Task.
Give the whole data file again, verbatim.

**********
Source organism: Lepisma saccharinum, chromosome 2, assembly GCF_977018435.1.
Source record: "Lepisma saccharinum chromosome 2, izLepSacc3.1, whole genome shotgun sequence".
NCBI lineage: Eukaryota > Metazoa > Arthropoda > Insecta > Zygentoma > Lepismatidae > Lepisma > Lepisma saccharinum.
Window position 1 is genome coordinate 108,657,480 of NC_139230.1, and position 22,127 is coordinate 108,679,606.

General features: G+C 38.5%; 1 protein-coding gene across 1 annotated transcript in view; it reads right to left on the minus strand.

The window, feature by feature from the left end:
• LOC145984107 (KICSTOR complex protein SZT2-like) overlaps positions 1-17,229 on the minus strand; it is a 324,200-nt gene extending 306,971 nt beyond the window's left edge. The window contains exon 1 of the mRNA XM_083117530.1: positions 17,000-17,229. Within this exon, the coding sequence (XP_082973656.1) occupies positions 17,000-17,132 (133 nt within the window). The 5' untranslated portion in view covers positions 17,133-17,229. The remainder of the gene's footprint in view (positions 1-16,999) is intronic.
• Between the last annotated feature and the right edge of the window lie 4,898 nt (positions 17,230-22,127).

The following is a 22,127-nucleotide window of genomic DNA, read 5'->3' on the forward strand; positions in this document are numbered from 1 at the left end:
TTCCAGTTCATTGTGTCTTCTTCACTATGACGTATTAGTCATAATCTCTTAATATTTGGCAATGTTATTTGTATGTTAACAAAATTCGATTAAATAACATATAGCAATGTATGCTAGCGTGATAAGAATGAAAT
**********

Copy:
Source organism: Lepisma saccharinum, chromosome 2, assembly GCF_977018435.1.
Source record: "Lepisma saccharinum chromosome 2, izLepSacc3.1, whole genome shotgun sequence".
NCBI lineage: Eukaryota > Metazoa > Arthropoda > Insecta > Zygentoma > Lepismatidae > Lepisma > Lepisma saccharinum.
Window position 1 is genome coordinate 108,657,480 of NC_139230.1, and position 22,127 is coordinate 108,679,606.

General features: G+C 38.5%; 1 protein-coding gene across 1 annotated transcript in view; it reads right to left on the minus strand.

The window, feature by feature from the left end:
• LOC145984107 (KICSTOR complex protein SZT2-like) overlaps positions 1-17,229 on the minus strand; it is a 324,200-nt gene extending 306,971 nt beyond the window's left edge. The window contains exon 1 of the mRNA XM_083117530.1: positions 17,000-17,229. Within this exon, the coding sequence (XP_082973656.1) occupies positions 17,000-17,132 (133 nt within the window). The 5' untranslated portion in view covers positions 17,133-17,229. The remainder of the gene's footprint in view (positions 1-16,999) is intronic.
• Between the last annotated feature and the right edge of the window lie 4,898 nt (positions 17,230-22,127).

The following is a 22,127-nucleotide window of genomic DNA, read 5'->3' on the forward strand; positions in this document are numbered from 1 at the left end:
TTCCAGTTCATTGTGTCTTCTTCACTATGACGTATTAGTCATAATCTCTTAATATTTGGCAATGTTATTTGTATGTTAACAAAATTCGATTAAATAACATATAGCAATGTATGCTAGCGTGATAAGAATGAAAT